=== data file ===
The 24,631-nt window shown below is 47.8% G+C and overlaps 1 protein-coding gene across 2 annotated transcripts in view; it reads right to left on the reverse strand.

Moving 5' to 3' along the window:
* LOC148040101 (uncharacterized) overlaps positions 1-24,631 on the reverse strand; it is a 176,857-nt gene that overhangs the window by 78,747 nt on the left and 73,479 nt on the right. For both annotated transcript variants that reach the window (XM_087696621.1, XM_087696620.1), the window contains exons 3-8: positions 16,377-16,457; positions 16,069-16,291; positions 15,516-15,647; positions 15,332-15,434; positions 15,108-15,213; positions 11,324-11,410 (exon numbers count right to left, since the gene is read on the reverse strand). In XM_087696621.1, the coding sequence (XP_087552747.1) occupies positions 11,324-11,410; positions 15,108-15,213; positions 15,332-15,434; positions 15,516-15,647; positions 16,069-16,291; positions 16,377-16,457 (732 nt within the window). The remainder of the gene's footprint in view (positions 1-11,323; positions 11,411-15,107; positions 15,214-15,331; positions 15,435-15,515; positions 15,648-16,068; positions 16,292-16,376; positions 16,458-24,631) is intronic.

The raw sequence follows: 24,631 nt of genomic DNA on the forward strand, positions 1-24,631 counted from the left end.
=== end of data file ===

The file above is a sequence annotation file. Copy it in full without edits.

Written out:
The 24,631-nt window shown below is 47.8% G+C and overlaps 1 protein-coding gene across 2 annotated transcripts in view; it reads right to left on the reverse strand.

Moving 5' to 3' along the window:
* LOC148040101 (uncharacterized) overlaps positions 1-24,631 on the reverse strand; it is a 176,857-nt gene that overhangs the window by 78,747 nt on the left and 73,479 nt on the right. For both annotated transcript variants that reach the window (XM_087696621.1, XM_087696620.1), the window contains exons 3-8: positions 16,377-16,457; positions 16,069-16,291; positions 15,516-15,647; positions 15,332-15,434; positions 15,108-15,213; positions 11,324-11,410 (exon numbers count right to left, since the gene is read on the reverse strand). In XM_087696621.1, the coding sequence (XP_087552747.1) occupies positions 11,324-11,410; positions 15,108-15,213; positions 15,332-15,434; positions 15,516-15,647; positions 16,069-16,291; positions 16,377-16,457 (732 nt within the window). The remainder of the gene's footprint in view (positions 1-11,323; positions 11,411-15,107; positions 15,214-15,331; positions 15,435-15,515; positions 15,648-16,068; positions 16,292-16,376; positions 16,458-24,631) is intronic.

The raw sequence follows: 24,631 nt of genomic DNA on the forward strand, positions 1-24,631 counted from the left end.